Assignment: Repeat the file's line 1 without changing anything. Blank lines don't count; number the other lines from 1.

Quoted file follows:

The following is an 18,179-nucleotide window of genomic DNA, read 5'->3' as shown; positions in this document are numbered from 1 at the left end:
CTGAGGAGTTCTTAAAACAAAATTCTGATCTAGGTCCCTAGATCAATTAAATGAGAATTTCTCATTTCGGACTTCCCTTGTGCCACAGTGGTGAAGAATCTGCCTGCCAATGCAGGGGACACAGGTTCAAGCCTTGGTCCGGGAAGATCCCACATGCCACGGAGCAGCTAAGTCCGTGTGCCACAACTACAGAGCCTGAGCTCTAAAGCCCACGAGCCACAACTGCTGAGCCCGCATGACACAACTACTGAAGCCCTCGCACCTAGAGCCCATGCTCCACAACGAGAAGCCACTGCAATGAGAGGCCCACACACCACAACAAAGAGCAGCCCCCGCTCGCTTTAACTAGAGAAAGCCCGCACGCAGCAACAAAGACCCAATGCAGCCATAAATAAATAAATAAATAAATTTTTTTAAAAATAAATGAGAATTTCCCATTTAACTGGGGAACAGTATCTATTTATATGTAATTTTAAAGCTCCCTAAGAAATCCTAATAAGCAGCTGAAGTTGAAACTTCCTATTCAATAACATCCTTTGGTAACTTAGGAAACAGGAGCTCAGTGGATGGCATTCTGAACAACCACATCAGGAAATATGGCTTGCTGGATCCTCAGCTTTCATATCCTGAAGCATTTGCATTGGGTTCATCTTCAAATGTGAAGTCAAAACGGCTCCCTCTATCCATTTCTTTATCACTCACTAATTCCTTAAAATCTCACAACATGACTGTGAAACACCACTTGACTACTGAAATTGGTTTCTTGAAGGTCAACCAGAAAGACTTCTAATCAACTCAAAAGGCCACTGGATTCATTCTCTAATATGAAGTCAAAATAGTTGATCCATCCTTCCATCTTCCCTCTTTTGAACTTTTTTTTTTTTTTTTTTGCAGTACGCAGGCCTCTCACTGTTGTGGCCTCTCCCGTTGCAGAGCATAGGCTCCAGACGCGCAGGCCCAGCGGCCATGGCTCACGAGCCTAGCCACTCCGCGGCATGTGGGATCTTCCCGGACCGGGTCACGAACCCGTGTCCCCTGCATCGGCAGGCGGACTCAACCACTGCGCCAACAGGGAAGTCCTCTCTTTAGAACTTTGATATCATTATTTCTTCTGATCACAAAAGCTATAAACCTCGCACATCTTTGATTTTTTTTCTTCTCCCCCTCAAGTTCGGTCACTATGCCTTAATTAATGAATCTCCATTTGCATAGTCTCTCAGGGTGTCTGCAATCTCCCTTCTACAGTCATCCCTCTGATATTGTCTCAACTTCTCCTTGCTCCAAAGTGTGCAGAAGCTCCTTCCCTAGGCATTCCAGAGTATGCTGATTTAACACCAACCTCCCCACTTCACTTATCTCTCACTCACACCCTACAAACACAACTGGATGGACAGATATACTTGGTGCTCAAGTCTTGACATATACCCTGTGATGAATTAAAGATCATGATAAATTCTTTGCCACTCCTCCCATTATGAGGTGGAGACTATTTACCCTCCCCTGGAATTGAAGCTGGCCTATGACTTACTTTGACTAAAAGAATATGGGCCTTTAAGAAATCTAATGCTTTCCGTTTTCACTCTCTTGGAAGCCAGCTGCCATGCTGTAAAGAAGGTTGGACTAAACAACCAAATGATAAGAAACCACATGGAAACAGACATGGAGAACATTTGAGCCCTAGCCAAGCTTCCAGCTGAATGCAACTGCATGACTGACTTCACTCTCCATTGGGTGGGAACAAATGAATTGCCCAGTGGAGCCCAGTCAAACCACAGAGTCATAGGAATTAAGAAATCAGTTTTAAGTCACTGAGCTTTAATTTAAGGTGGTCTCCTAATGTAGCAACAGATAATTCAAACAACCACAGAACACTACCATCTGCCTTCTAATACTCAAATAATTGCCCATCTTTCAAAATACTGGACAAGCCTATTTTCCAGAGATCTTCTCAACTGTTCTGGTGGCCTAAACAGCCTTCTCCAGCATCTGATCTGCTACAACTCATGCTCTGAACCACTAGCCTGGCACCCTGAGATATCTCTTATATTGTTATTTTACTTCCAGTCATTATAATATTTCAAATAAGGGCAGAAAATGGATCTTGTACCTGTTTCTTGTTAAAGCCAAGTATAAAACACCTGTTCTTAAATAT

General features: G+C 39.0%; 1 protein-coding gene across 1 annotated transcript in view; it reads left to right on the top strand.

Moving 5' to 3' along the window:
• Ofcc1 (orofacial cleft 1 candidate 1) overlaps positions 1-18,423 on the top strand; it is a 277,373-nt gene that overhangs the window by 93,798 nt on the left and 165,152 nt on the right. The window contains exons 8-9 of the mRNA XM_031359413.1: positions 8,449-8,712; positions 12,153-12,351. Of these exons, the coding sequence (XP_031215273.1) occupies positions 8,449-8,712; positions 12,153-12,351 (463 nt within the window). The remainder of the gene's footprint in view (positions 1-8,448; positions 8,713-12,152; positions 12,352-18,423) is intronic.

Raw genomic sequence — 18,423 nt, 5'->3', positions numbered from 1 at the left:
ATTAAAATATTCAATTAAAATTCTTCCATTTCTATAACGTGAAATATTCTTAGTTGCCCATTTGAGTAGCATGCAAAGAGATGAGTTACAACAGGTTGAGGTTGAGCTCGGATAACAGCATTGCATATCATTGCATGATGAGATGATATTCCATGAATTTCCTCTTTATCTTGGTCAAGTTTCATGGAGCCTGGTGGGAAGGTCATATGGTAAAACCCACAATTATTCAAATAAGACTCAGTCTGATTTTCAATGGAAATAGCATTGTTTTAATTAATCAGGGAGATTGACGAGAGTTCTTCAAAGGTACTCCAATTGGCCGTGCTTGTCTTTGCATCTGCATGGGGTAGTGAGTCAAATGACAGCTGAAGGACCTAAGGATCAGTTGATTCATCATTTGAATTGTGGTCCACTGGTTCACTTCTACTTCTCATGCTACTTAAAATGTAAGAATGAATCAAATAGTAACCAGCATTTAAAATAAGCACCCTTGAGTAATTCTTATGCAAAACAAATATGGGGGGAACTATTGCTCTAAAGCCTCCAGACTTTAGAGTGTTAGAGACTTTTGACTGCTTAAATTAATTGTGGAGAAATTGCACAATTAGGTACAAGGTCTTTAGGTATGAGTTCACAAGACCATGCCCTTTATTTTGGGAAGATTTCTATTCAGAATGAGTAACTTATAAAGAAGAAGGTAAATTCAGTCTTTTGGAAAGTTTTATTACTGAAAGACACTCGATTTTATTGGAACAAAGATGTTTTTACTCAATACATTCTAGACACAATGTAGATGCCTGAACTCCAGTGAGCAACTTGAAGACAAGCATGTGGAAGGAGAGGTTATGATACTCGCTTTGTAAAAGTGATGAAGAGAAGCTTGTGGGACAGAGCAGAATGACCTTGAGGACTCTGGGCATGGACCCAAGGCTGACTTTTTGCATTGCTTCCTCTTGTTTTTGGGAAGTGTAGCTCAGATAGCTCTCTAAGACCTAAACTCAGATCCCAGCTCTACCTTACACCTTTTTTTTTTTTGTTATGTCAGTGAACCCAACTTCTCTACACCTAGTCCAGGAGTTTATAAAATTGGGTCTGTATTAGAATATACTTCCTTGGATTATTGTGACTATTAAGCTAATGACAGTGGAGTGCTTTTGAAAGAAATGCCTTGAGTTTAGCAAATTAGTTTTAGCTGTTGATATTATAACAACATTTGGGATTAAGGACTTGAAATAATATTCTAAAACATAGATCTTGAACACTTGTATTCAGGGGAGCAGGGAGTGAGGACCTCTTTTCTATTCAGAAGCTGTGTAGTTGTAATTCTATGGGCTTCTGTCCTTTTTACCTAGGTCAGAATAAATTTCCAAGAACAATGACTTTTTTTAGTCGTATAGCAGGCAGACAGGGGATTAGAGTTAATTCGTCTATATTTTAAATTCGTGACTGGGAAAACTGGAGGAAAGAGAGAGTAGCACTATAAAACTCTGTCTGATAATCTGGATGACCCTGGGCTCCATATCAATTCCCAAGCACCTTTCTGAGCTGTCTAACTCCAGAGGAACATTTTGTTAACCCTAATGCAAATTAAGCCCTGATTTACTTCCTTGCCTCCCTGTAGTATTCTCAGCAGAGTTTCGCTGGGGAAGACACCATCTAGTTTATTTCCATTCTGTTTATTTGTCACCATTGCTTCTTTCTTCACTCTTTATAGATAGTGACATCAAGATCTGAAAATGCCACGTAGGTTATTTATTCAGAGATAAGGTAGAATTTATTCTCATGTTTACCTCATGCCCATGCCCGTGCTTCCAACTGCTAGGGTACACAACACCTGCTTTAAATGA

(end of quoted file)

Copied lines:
The following is an 18,179-nucleotide window of genomic DNA, read 5'->3' as shown; positions in this document are numbered from 1 at the left end: